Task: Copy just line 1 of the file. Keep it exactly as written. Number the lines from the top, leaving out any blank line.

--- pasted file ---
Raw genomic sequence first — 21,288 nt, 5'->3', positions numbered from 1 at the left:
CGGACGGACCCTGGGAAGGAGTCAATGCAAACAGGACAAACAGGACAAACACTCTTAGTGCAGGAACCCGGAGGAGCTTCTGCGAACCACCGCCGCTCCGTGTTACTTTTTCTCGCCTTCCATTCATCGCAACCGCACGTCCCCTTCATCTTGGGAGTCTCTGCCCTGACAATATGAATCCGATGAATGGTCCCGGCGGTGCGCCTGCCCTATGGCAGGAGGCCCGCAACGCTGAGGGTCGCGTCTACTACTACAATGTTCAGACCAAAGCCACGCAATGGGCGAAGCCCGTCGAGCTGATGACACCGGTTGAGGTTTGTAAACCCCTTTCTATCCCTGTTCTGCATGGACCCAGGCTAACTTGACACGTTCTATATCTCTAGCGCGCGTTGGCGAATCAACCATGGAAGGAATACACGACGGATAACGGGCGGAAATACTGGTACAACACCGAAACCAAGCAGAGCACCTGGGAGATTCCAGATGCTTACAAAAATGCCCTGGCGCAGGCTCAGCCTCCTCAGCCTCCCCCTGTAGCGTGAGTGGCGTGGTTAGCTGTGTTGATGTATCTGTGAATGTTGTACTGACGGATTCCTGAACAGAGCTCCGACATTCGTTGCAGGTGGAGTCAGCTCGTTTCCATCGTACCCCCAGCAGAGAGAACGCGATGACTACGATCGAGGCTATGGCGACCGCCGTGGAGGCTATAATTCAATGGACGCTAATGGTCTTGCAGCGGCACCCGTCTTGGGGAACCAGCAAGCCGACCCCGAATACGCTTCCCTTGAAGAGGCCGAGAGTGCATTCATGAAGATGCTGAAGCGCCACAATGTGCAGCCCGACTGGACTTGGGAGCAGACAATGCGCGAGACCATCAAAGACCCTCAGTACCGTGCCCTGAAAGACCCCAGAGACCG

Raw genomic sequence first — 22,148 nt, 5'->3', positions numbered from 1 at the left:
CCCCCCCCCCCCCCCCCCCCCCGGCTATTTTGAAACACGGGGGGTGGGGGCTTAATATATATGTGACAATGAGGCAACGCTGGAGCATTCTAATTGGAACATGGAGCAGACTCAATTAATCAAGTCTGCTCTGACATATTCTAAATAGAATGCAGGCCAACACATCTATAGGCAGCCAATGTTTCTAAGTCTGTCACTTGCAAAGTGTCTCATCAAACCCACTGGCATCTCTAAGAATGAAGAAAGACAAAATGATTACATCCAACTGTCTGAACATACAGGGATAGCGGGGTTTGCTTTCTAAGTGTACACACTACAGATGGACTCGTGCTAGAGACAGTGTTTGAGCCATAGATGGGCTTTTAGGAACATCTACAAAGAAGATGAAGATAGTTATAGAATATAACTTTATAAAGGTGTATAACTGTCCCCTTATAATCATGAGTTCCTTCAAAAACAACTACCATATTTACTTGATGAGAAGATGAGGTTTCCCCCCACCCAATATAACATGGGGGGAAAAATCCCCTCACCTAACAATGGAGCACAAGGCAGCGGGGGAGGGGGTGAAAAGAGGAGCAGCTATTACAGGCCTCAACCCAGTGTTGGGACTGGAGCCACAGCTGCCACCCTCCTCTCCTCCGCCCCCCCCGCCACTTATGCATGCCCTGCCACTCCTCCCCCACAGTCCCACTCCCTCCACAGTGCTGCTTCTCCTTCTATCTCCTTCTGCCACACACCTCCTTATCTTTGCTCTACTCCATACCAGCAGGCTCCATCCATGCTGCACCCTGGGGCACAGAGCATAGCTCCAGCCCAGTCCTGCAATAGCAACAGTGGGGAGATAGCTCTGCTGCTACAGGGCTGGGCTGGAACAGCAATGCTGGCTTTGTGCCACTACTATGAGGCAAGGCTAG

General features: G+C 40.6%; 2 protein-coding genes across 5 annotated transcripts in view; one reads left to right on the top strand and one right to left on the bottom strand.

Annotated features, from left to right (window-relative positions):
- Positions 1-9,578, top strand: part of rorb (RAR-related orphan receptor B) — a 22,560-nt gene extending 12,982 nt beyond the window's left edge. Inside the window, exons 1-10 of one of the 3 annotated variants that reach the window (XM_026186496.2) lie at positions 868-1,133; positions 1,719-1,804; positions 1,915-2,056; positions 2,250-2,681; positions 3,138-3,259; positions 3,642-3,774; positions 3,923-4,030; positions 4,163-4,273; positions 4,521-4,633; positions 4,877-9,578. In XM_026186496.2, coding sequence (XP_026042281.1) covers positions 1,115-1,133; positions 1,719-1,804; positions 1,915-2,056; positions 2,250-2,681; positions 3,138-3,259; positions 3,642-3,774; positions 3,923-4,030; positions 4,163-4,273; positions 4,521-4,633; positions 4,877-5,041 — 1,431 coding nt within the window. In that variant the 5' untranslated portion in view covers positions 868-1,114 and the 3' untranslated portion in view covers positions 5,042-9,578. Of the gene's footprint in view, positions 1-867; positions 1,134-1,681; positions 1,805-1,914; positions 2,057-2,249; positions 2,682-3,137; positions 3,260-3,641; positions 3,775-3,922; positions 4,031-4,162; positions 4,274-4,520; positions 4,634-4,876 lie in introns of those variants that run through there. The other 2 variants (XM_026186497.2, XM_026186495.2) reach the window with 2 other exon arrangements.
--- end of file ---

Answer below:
Raw genomic sequence first — 21,288 nt, 5'->3', positions numbered from 1 at the left: